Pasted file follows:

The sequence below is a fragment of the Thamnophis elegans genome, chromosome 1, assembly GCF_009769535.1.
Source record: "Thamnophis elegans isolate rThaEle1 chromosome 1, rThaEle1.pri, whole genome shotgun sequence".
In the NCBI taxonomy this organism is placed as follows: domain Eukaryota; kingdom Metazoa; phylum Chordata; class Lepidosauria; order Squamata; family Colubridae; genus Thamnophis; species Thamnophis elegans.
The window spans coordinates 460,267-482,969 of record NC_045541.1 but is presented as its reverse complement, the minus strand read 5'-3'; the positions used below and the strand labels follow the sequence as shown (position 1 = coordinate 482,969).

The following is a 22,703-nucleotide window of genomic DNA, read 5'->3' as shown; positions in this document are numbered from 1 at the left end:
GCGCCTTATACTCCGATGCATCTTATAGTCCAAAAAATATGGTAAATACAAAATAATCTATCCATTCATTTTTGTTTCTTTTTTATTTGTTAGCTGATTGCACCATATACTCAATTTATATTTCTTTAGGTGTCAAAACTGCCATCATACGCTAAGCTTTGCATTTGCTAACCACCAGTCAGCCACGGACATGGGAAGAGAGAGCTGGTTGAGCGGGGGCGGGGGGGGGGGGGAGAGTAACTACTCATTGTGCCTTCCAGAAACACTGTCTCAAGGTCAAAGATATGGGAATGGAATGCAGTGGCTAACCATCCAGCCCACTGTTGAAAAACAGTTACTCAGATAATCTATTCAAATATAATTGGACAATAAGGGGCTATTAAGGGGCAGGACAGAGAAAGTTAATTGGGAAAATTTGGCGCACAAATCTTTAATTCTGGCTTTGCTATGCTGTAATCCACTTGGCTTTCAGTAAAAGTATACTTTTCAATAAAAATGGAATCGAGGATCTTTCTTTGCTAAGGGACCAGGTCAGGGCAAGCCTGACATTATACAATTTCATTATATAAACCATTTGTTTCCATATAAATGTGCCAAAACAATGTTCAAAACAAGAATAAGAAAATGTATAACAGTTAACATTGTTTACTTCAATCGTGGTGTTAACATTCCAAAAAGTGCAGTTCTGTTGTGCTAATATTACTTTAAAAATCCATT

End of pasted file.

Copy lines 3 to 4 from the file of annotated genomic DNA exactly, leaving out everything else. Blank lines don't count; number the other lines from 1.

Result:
In the NCBI taxonomy this organism is placed as follows: domain Eukaryota; kingdom Metazoa; phylum Chordata; class Lepidosauria; order Squamata; family Colubridae; genus Thamnophis; species Thamnophis elegans.
The window spans coordinates 460,267-482,969 of record NC_045541.1 but is presented as its reverse complement, the minus strand read 5'-3'; the positions used below and the strand labels follow the sequence as shown (position 1 = coordinate 482,969).